The visit of the WCC General Secretary to Haiti in August 2005 included amongst others meetings with member churches, representatives of other churches, ecumenical organisations, the interim President and the Special Representative of the UN Secretary General in Haiti and chief of MINUSTAH. From the meetings held it was clear the civil society and the churches have joined hands to overcome the crisis and bring about change in social and political conditions to ensure the rule of law. A need to rebuild and strengthen the state was expressed, together with a stronger support from the UN, so the state could fulfil its obligations to protect the population and grant civil and political, economic, social and cultural rights, particularly in the areas of education, health and labour conditions, and political elections. The visit strengthened the links with member churches, affiliated bodies and the ecumenical movement and expressed the concern, solidarity and prayers of the ecumenical family for the people of Haiti.

Acknowledging the critical situation in Haiti, the enormous challenges faced by the people and the witness of the churches in the country, touched in our minds and our hearts by this reality, the Executive Committee of the WCC, meeting in Geneva, 13-16 September 2005:

Reaffirms its deep concern for the current unstable political situation in Haiti and acknowledges the efforts being made by different actors at the national and international levels to overcome it and strengthen democracy with peace and justice;

Expresses at the same time its concern for the continuous degradation of the environment and subsequent increasing vulnerability of the Haitian people to natural disasters, the migratory flux towards other countries and the heavy burden of external debt;

Calls on the government of Haiti to guarantee welfare for all and to strengthen democracy through the independence of the judiciary; to establish a security system for all, that prevents the spread of small arms and gangs in the country and prohibits arms trafficking; to ensure good governance and enactment of legislation for effective implementation of the electoral system in order to have an elected government in power by early 2006; to develop social policies that specifically address reintegration of the children and youth involved in armed groups;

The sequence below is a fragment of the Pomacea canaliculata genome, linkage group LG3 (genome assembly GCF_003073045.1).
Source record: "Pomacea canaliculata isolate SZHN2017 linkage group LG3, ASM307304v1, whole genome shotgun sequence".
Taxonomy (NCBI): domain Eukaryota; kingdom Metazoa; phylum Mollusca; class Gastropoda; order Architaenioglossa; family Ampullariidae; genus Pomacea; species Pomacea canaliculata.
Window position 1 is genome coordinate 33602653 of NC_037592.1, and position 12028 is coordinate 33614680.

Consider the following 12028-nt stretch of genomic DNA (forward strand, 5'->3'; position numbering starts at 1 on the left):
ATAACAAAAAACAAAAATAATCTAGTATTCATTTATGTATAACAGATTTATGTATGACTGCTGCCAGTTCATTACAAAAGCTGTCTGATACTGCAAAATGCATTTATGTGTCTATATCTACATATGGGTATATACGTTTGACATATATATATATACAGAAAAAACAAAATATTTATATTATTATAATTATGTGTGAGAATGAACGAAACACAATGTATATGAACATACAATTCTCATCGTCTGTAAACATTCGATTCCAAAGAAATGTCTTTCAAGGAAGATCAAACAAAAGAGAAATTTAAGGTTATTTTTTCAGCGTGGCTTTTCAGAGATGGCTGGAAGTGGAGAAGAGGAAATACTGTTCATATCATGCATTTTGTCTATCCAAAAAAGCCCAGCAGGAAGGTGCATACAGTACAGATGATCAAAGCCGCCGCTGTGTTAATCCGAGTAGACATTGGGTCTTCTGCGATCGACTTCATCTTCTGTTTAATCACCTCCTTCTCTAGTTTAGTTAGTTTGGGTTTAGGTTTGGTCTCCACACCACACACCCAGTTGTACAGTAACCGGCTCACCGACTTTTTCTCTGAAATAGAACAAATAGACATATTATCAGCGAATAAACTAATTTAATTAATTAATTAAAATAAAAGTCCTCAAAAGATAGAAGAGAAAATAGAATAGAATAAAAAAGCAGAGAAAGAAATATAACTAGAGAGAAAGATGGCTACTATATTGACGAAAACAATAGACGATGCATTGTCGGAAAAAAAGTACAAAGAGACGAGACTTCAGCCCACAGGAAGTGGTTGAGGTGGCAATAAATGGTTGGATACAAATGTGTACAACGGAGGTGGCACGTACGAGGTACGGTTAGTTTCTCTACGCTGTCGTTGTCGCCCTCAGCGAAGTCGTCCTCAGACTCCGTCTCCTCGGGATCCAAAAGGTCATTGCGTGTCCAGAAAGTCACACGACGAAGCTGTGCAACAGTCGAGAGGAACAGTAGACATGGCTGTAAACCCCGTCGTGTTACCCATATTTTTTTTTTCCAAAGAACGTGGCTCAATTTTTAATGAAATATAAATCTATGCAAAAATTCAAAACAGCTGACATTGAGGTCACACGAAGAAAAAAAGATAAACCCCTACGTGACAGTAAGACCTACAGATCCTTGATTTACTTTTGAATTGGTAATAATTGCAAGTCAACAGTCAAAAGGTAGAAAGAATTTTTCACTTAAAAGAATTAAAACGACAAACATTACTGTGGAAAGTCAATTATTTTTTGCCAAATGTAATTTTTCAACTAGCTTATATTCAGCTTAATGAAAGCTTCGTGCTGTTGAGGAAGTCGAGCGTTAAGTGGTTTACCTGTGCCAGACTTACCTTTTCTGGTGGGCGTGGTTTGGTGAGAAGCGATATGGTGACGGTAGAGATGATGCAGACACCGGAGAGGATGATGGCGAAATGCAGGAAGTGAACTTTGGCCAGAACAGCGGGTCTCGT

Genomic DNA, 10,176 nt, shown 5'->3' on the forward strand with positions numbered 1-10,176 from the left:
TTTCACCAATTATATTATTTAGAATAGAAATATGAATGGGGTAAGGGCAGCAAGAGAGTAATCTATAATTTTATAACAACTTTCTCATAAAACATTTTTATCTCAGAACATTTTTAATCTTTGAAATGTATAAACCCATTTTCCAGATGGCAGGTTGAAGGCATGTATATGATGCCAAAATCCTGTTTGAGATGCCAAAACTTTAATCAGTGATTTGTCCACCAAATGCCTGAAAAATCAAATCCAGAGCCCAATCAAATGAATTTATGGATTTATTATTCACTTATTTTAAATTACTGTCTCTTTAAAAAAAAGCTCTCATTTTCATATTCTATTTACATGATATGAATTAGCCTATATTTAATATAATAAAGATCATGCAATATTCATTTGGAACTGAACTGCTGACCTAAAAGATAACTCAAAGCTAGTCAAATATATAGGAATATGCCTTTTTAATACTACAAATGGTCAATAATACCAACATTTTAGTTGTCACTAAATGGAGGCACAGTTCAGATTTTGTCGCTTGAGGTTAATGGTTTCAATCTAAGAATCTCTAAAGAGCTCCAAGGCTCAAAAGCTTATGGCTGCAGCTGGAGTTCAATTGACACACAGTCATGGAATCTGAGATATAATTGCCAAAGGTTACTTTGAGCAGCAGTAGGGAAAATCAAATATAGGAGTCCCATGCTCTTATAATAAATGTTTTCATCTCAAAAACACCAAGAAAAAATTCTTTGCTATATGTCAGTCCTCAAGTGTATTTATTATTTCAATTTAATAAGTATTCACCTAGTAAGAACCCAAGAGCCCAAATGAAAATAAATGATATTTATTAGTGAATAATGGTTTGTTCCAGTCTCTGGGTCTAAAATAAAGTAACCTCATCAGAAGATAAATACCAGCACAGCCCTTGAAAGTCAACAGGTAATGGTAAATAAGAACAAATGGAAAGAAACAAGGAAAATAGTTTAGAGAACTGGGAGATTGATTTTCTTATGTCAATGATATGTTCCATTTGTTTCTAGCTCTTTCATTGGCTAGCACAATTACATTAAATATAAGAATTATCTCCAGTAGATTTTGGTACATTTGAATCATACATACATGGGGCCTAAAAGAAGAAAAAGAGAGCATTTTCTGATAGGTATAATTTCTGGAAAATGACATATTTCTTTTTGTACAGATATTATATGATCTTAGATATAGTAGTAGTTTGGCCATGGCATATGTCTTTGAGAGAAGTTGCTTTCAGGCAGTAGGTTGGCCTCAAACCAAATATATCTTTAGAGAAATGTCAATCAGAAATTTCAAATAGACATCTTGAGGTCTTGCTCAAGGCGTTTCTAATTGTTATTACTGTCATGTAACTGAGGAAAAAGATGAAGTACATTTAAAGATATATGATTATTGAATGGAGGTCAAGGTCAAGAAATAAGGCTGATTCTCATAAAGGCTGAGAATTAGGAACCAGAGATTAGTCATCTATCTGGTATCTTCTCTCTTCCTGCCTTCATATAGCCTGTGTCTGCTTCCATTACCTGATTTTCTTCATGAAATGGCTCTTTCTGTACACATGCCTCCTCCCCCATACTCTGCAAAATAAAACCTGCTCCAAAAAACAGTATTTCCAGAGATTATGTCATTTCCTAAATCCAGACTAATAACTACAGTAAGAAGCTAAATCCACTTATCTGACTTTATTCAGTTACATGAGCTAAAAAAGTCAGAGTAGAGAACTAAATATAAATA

Asks the international community, especially the UN, the UN Stabilisation Mission in Haiti (MINUSTAH), the Organization of American States and the CARICOM (Caribbean Community of States) and the Rio Group, to strengthen its support to the process towards democracy, peace and justice in Haiti;

Reminds the international community and international financial institutions of the pledge made in July 2004 to support development initiatives in the country, strengthen democratic institutions and alleviate the debt burden and calls on them to fulfil their commitment without delay;

Welcomes the important contribution of civil society and commends its efforts towards unity, consensus and a new social contract of inclusion;

Acknowledges the important role of the churches in Haiti in building peace, justice and reconciliation; and calls on them to intensify ecumenical initiatives in this respect, especially the commitment of the churches to participate in the Decade to Overcome Violence - Churches seeking reconciliation and peace, following the biblical teaching "Seek peace and pursue it" (Psalm 34:14);

Commends the work being done in the country by international ecumenical partners such as Action by Churches Together (ACT) and the Lutheran World Services (LWS) through their local offices and networks;

Calls upon WCC member churches:

  • seriously to consider, together with specialised ministries and other ecumenical partners, to provide support to the churches in Haiti to develop an election monitoring team and provide it with necessary leadership;

  • to express solidarity through actions and prayers for the people and the churches of Haiti, and to accompany and support them in these times of difficulty;

  • to continue to be involved and follow the political development in Haiti to support processes towards genuine popular participation and a new social contract.